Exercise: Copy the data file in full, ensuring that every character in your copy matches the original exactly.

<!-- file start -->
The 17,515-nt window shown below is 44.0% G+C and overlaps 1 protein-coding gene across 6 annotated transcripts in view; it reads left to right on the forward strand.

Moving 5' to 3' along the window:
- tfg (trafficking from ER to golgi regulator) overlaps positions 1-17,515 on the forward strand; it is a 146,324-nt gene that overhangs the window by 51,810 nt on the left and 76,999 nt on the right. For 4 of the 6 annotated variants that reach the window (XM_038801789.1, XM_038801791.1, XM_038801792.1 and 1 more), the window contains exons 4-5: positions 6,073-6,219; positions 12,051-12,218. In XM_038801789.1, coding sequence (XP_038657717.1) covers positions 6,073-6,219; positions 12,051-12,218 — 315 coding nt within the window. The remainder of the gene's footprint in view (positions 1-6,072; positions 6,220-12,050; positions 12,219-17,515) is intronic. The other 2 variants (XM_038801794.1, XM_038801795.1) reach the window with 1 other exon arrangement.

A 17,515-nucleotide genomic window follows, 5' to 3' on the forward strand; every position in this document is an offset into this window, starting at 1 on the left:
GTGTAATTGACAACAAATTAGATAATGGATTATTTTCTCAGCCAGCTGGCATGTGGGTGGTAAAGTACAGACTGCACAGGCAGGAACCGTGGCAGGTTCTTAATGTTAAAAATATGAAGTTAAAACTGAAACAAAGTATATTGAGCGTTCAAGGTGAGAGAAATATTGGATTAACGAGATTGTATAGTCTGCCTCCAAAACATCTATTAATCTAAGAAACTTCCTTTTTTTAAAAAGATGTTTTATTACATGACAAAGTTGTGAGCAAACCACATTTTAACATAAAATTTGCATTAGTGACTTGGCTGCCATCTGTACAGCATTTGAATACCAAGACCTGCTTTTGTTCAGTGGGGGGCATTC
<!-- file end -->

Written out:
The 17,515-nt window shown below is 44.0% G+C and overlaps 1 protein-coding gene across 6 annotated transcripts in view; it reads left to right on the forward strand.

Moving 5' to 3' along the window:
- tfg (trafficking from ER to golgi regulator) overlaps positions 1-17,515 on the forward strand; it is a 146,324-nt gene that overhangs the window by 51,810 nt on the left and 76,999 nt on the right. For 4 of the 6 annotated variants that reach the window (XM_038801789.1, XM_038801791.1, XM_038801792.1 and 1 more), the window contains exons 4-5: positions 6,073-6,219; positions 12,051-12,218. In XM_038801789.1, coding sequence (XP_038657717.1) covers positions 6,073-6,219; positions 12,051-12,218 — 315 coding nt within the window. The remainder of the gene's footprint in view (positions 1-6,072; positions 6,220-12,050; positions 12,219-17,515) is intronic. The other 2 variants (XM_038801794.1, XM_038801795.1) reach the window with 1 other exon arrangement.

A 17,515-nucleotide genomic window follows, 5' to 3' on the forward strand; every position in this document is an offset into this window, starting at 1 on the left:
GTGTAATTGACAACAAATTAGATAATGGATTATTTTCTCAGCCAGCTGGCATGTGGGTGGTAAAGTACAGACTGCACAGGCAGGAACCGTGGCAGGTTCTTAATGTTAAAAATATGAAGTTAAAACTGAAACAAAGTATATTGAGCGTTCAAGGTGAGAGAAATATTGGATTAACGAGATTGTATAGTCTGCCTCCAAAACATCTATTAATCTAAGAAACTTCCTTTTTTTAAAAAGATGTTTTATTACATGACAAAGTTGTGAGCAAACCACATTTTAACATAAAATTTGCATTAGTGACTTGGCTGCCATCTGTACAGCATTTGAATACCAAGACCTGCTTTTGTTCAGTGGGGGGCATTC